More information about Sarah Louisa (1883 – 1941) appears in Part 5.


Eliza Jane (1885 – 1887) was born 04 November 1885 in Sowerby and baptised the following year 13 October at St George’s Church. She died aged only 15 months and was buried 05 February 1887 at St Mary’s Church.


Fred (1887 - ?) was born 07 November 1887 in Sowerby and baptised the following year 27 June at St George’s Church. He worked as a cotton piecer and married Frances Brooke in 1914. It is not known if he served in World War I. They had two children and Fred probably died in the mid-1960s.


Gibson (1889 - 1889) was born 08 March 1889 and baptised the following month 03 April at St George’s Church. He died aged 6 months and was buried 17 September at St Mary’s Church.


Mary Elizabeth (1890 - 1890) was born in Sowerby about January 1890 but did not live long enough to be baptised. She was buried at St Mary’s Church 15 March 1890, aged only seven weeks old.


Emma (1892 - ?) was born 09 December 1892 in Sowerby and was baptised 20 November 1896 at Christ the King Church, Mirfield, along with her younger sister Alice. She worked as a cotton winder but it is not known what happened to her after 1911.


Alice (1895 - 1911) was born 08 September 1895 in Mirfield and was baptised two months later with sister Emma. She also worked as a cotton winder. Alice died around her 16th birthday and was buried 23 September 1911 at Christ the King Church. The note in the burial records stated ‘under Burial Laws Amendment Act [1880]’ which indicated that Alice was a nonconformist and her burial was conducted by a nonconformist minister though she would be buried in Church of England consecrated ground. Nonconformists were anybody who did not belong to the established Church of England (so therefore Catholics, Jews, Baptists, Quakers etc…) The area around Mirfield was known for its large non-conformist population over the centuries. It is not known if other members of the family were nonconformists.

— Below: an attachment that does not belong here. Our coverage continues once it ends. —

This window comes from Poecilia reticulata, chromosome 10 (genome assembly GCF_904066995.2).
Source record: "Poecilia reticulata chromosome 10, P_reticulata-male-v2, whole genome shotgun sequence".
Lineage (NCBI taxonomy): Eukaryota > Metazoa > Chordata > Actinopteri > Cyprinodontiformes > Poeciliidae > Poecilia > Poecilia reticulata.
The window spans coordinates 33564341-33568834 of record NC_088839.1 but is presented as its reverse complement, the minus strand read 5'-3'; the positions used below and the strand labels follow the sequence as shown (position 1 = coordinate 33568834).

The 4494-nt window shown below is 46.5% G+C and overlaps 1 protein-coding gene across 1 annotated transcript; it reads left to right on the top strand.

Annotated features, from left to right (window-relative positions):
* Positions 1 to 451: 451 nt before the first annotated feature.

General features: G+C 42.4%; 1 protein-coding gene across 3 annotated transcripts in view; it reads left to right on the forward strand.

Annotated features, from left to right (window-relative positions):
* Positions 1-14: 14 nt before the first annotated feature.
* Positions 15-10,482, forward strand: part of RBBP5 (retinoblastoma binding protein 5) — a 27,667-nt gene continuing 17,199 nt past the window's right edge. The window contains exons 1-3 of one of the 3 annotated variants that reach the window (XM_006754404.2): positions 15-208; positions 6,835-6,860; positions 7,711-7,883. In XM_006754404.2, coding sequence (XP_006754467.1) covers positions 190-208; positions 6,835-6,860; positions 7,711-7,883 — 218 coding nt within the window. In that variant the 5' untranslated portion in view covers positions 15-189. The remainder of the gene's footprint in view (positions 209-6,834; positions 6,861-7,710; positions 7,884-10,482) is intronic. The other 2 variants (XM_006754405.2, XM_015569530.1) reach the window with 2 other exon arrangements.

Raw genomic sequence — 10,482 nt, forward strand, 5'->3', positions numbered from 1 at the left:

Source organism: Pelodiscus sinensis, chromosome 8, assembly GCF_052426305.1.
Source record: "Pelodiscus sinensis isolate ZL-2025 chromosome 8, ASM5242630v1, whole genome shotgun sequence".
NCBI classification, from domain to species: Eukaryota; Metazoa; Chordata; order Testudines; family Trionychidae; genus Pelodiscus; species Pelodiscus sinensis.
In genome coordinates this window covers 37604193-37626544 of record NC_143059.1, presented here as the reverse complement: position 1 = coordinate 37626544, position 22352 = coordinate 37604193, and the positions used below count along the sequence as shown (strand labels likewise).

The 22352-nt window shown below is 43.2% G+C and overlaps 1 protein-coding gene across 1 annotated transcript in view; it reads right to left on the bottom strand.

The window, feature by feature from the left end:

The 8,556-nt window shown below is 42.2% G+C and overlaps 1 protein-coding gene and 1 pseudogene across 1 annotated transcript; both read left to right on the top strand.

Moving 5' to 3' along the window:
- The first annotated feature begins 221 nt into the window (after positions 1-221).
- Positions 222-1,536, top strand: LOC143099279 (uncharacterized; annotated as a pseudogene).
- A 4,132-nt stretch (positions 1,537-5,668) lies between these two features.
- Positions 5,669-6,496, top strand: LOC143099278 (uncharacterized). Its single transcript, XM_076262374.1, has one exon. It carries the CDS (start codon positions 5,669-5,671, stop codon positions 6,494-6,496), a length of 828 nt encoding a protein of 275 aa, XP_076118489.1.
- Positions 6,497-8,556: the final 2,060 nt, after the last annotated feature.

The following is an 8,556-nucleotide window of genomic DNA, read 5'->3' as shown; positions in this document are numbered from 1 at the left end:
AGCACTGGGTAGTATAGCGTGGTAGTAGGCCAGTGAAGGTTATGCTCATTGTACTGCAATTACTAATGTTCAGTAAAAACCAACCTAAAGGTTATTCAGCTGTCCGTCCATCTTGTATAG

Albert (1896 - ?) was born 26 November 1896 in Mirfield and baptised 05 July 1905 at Christ the King Church, along with younger siblings George and Annie. He worked as a twiner piecer until World War I. In December 1915 he enlisted as a private. He was mobilised in December of the following year as part of the Home Service Garrison Battalion (probably part of the West Yorkshire Regiment) which stayed in the United Kingdom for the duration of the war. After the war, he spent the rest of his life working on the railways as a guard on goods trains. He married Elsie Oakes (1898 - 1985) in 1923 and they had two children. During World War II, Albert’s train was bombed leaving him badly shaken and he never recovered from the experience. Albert probably died in the mid-1960s. Elsie died in 1985, aged 87.


George (1899 - ?) was born on Christmas Day 1899 in Mirfield and was baptised in 1905. Nothing else is known of him after 1911 and he probably died in the mid-1920s.


Annie (1903 - 1996) was born 19 March in Mirfield and baptised in 1905. She married three times and had five children. She died in Chichester, Sussex, in 1996 on her 93rd birthday.


Next: Sarah Louisa Sutcliffe